Technical Aspects
The same approach to the wrist is used as described in the section Synovectomy of the Wrist Joint. After the access to

the carpus, a complete synovectomy is performed. The indication for radiolunate fusion with ulnar translation of the wrist or destruction of the radiolunate fossa with at least some preservation of the radioscaphoid fossa, or both, is confirmed. In the authors’ experience, even quite significant cartilage alterations in the scaphoid fossa are clinically well tolerated, and the indication for partial fusion versus total fusion should be generous. In cases of complete destruction of the radiocarpal joint and preservation of the midcarpal joint, radioscapholunate fusion with or without midcarpal arthroplasty (203) might be considered. The remaining cartilage is removed from the radiolunate joint to the subchondral cancellous bone, maintaining the curvature of both articulating elements to allow good matching of the lunate with the radius. The lunate is inset so that the radius covers approximately two-thirds of the lunate. The reduction is held with a preliminary Kirschner wire. Fluoroscopic radiographic examination should be performed to confirm the correct position of the lunate in all planes. In cases of severe bone deficiency, a bone graft, often harvested from the resected ulnar head, might be used. The internal fixation may be performed with titanium power staples with a dimension of 13 mm × 10 mm (Fig. 16); when good bone quality is present, with a 2-mm mini condylar plate; or by other methods (Fig. 17). The arrangement of the staplers is critical; ideally, two to three staplers should be placed in different converging angles to prevent redislocation (Fig. 18). The wrist capsule is closed in such a way that the implants are completely covered. This is important, especially when a condylar plate is used, to avoid tendon irritation.
FIGURE 14. A: Initial radiograph of a rheumatoid wrist with ulnar drift of the carpus and destruction of the radiocarpal joint. B: Three months after radiolunate fusion. There is already cyst formation in the scaphoid and ongoing destruction of the scaphoradial joint. C: Eighteen months after radiolunate fusion. There is a marked carpal collapse and destruction of the midcarpal joint. The wrist was converted in a total wrist fusion.
Postoperatively, the wrist is immobilized for 6 to 8 weeks, depending on the bone quality, in a splint or a plaster cast. After radiologic evidence of healing, wrist mobilization can be started.
The most common complication in radiolunate fusion is malpositioning of the hardware. Staples or screws can

penetrate or bridge the midcarpal joint and can cause damage to the cartilage, thus necessitating hardware removal (189,192,198,200). This complication must be considered a technical error, because careful fluoroscopic intraoperative checks can avoid this problem.
FIGURE 15. Combined radiolunate fusion and Sauve-Kapandji procedure.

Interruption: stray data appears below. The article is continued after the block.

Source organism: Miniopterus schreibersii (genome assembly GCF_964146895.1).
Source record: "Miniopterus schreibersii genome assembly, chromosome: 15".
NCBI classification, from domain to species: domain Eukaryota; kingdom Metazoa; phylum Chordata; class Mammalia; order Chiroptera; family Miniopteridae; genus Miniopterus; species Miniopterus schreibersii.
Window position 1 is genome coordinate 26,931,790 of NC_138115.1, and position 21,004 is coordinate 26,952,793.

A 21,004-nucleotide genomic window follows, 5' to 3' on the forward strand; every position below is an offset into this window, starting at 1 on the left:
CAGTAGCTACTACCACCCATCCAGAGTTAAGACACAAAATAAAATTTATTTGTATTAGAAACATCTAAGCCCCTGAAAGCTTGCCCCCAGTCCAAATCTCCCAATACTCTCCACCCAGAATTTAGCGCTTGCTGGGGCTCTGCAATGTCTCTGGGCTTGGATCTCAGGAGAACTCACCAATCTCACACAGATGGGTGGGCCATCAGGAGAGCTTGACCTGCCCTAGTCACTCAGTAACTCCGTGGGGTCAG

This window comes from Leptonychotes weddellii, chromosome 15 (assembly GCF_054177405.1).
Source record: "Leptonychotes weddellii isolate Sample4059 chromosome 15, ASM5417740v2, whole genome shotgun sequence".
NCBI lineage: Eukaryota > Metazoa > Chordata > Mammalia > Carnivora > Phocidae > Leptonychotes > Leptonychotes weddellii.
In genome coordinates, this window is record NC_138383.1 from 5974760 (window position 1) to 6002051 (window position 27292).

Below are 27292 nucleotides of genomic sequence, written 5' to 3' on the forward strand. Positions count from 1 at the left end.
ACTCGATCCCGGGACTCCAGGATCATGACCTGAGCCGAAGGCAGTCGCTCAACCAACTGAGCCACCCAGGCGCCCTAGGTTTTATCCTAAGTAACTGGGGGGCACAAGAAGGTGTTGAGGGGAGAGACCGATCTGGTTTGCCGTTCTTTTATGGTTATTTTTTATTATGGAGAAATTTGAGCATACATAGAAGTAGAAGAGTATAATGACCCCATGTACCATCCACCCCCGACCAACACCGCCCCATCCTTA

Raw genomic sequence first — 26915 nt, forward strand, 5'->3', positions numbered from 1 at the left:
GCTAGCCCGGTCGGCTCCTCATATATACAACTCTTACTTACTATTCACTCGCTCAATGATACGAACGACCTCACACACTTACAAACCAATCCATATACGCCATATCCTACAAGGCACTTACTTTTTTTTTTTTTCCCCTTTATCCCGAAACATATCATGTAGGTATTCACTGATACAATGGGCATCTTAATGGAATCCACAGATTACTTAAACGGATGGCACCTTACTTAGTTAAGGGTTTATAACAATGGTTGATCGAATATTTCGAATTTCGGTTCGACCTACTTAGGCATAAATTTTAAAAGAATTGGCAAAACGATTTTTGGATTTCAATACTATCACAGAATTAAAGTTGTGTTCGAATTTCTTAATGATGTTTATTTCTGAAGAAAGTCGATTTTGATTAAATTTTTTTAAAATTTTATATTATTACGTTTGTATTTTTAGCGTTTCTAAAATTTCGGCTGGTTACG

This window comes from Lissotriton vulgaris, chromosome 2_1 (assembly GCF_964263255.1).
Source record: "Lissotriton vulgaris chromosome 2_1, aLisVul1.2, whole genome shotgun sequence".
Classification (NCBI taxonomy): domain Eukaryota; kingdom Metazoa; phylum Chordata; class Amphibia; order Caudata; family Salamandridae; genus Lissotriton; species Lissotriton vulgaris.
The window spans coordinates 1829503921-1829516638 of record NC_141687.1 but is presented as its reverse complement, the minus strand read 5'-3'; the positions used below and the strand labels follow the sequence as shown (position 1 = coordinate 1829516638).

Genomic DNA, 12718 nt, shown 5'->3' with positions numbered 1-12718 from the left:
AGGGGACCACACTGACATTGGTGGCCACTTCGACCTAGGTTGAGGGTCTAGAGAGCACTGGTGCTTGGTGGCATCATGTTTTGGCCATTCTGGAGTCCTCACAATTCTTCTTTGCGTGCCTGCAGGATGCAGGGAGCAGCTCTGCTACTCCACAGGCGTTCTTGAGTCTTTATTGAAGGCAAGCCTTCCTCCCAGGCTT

The fusion rate in all series is high and consistently exceeds 90%. Despite this high success rate, cases with severely affected bone quality and strong deviating forces may fail to fuse. Good internal fixation, best performed with staples or a mini plate, and cast immobilization for 6 to 8 weeks are mandatory.
FIGURE 16. Radiolunate fusion with power staplers. There is a correct position of the lunate in both planes.
FIGURE 17. Different types of radiolunate fusion fixations. (From Herren DB, Simmen BR. J Am Soc Surg Hand 2002;2:21–32, with permission.)
Total Wrist Fusion
There is an ongoing discussion of whether to fuse a destroyed rheumatoid wrist or to indicate a radiocarpal arthroplasty (204). Despite the good clinical results of complex wrist arthroplasty (205,206,207,208 and 209), the complication rate remains high. In addition, wrist arthroplasty requires good bone stock and a reasonable or reconstructible tendon balance, two conditions that are rarely present in advanced

rheumatoid destruction. Silicon wrist spacers offer an alternative, although they are only recommended by most investigators in low-demand patients (210,211,212 and 213). A more complete discussion on wrist arthroplasty is found in a separate chapter.
FIGURE 18. Radiolunate fusion with a 2-mm condylar plate. Despite good initial reposition, there was redislocation of the carpus back to initial deformity. Subjectively, there was no pain, and no revision was needed.
Most wrists with advanced rheumatoid disease require a definitive stabilization by total wrist fusion. A pain-free, stable wrist joint often outweighs the disadvantage of the lack of mobility (154,156,199,204,214,215,216,217,218,219,220,221,222,223,224 and 225). Although bilateral wrist fusion is still a subject of controversy (204,226), personal experience and a publication by Rayan et al. (227) effectively show high patient acceptance even for bilateral fusion. However, subjectively, most patients would like to have at least one mobile wrist. Two main concerns dominate the discussion that surrounds wrist arthro-desis: the position of fusion and the surgical technique to obtain secure and stable fixation.